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Southern Crescent
breaks ground in Henry


By Melissa Robinson
Contributing Editor 

  Hundreds of Henry County residents cross the county line everyday to attend classes at Southern Crescent Technical College (SCTC) in Griffin where they study a myriad of disciplines, taking classes in nursing, radiological technology, accounting, web design and more. Although a short commute, that ride will soon be shorter as officials recently broke ground for the Henry County campus of SCTC.

Breaking ground on Southern Crescent Technical College’s Henry County Center are Rodney Smith, Senior Vice President, Parrish Construction Group; McDonough Mayor Billy Copeland; Tony Aeck, Board Chair of Lord, Aeck & Sargent Architecture; Kay Pippin, President of the Henry County Chamber of Commerce; Ron Jackson, Commissioner of the Technical College System of Georgia; Dr. Randall Peters, President of Southern Crescent Technical College; Dr. Ethan Hildreth, Superintendent of Henry County Schools; J. Michael Brewer, Chair of Southern Crescent Technical College Board of Directors; State Senator Rick Jeffares; State Representative Andy Welch.

Photo by Melissa Robinson

  Officials from Southern Crescent Technical College, along with state, county and city officials, members of business and industry, community leaders and citizens attended the official groundbreaking ceremony held last Thursday morning on the site of the new Southern Crescent Technical College Henry County campus, to be called the Henry County Center.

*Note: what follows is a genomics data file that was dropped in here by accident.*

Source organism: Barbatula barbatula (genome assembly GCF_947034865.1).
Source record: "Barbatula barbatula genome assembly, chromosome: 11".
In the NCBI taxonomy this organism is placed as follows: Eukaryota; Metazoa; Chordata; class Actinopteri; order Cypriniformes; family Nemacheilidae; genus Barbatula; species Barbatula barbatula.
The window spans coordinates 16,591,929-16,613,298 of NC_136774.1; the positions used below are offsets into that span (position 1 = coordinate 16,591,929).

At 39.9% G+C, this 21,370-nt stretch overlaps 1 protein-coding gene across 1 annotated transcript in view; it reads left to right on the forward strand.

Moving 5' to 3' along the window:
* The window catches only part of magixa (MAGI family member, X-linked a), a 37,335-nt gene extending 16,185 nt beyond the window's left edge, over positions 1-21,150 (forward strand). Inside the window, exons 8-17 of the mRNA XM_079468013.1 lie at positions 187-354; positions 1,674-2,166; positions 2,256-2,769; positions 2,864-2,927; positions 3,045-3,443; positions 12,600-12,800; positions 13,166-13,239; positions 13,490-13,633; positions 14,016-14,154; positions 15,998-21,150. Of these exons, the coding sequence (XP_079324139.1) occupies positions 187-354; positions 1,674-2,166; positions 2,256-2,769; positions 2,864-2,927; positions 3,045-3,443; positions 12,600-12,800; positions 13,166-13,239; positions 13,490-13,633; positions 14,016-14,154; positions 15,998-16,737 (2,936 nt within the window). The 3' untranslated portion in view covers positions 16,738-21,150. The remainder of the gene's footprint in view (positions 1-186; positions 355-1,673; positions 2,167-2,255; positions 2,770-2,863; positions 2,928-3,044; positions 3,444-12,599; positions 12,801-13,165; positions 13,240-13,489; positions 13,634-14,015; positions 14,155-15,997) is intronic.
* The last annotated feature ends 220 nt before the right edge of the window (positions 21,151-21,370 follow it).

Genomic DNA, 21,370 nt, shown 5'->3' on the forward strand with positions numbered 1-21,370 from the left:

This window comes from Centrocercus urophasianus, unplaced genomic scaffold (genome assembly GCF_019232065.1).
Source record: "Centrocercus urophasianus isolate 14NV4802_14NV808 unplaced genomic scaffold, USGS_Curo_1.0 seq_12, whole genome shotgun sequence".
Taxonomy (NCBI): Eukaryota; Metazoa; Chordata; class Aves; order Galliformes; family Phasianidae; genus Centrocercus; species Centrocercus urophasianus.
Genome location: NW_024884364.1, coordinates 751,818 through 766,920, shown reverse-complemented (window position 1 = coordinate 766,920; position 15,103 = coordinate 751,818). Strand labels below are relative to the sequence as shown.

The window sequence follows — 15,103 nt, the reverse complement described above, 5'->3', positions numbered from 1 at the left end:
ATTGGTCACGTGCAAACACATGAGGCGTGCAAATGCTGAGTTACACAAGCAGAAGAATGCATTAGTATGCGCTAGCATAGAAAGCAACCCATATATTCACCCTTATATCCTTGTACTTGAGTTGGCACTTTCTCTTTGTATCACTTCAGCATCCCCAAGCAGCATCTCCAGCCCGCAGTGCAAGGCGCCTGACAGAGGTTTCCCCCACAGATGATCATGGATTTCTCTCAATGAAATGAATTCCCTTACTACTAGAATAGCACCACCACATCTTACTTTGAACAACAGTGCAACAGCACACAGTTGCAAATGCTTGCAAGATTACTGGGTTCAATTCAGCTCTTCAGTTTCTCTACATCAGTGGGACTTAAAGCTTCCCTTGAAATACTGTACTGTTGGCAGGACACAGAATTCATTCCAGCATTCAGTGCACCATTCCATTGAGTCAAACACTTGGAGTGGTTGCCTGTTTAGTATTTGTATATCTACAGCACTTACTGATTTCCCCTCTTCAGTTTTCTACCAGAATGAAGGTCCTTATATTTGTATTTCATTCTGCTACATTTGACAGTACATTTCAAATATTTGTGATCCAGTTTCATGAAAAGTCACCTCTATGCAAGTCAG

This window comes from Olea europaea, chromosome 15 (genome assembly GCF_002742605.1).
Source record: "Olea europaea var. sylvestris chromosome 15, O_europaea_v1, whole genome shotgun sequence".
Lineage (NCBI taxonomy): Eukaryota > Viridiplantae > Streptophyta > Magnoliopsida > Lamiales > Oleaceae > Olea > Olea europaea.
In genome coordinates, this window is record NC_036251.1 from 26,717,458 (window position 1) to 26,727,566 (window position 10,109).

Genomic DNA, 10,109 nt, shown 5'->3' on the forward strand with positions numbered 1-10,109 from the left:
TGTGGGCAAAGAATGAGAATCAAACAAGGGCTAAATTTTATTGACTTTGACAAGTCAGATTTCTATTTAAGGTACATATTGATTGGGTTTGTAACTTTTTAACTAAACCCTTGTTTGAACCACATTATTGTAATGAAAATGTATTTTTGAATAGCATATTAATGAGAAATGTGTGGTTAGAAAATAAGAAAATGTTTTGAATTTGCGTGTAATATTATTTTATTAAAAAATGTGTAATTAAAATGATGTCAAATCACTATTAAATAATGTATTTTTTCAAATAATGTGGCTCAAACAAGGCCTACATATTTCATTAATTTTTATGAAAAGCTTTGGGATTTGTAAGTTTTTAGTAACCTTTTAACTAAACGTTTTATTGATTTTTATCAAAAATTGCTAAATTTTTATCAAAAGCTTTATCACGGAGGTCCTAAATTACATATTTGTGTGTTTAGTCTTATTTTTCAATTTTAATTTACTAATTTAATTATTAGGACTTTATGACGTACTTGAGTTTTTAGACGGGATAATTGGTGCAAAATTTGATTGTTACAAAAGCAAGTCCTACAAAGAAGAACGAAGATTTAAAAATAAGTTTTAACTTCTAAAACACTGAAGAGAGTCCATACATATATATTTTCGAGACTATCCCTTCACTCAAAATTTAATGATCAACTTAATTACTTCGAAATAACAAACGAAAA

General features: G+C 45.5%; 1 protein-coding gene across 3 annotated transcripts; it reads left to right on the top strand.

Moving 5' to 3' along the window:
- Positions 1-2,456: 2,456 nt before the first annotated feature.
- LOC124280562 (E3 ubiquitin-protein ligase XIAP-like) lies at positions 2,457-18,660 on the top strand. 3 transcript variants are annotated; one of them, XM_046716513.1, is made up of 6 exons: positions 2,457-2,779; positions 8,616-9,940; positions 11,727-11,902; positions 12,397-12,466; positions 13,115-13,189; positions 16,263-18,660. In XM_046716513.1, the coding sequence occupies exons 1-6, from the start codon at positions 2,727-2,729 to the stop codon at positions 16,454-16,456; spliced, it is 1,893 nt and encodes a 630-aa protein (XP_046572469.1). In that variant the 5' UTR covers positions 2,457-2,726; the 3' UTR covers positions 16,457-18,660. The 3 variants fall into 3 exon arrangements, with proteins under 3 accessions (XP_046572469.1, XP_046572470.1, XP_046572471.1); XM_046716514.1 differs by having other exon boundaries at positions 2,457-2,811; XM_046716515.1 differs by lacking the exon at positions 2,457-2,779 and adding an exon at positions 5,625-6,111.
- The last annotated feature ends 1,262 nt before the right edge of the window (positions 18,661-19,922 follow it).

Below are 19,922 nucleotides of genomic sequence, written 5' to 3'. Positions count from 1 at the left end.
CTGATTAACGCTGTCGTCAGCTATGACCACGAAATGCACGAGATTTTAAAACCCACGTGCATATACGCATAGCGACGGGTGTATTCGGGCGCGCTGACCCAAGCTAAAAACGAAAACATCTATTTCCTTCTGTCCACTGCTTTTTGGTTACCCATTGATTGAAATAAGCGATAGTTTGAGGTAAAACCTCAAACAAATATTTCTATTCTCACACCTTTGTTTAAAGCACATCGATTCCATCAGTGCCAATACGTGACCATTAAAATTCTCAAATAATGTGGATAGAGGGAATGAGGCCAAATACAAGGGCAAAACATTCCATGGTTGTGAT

School officials provided three buses to transport people from Henry County High School a short distance away to the adjacent site where the campus will be located. The campus will encompass 25 acres of wooded property that was donated by the Henry County Board of Education.

  The first building is expected to be completed within a year, with classes to begin in the summer of 2014. Seven additional buildings are planned for the campus, which will feature paths to connect the campuses of Henry County High School, which will accommodate the Academy for Advanced Studies, and Southern Crescent Technical College. The Academy for Advanced Studies is a charter program that aims to offer career exploration and post-secondary options for high school students.

  Phase I of the Henry County Center will be a two story, 35,000 square foot facility that will house general core and pre-health program classes as well as a CISCO networking lab, computer classrooms and life science labs. There are also plans to offer Criminal Justice and Business Management courses at the location.

  Barbara Jo Cook, Vice President for Advancement at SCTC said she was thrilled with the turnout and is excited for the eventual ribbon cutting.

  “This is a dream come true,” she said. “This is the beginning and we expect it will take a year to build it, and after furnishing the building, hopefully we’ll be welcoming students in the summer of 2014.”

  Several official spoke at the groundbreaking ceremony and the presentation inside the Media Center of HCHS.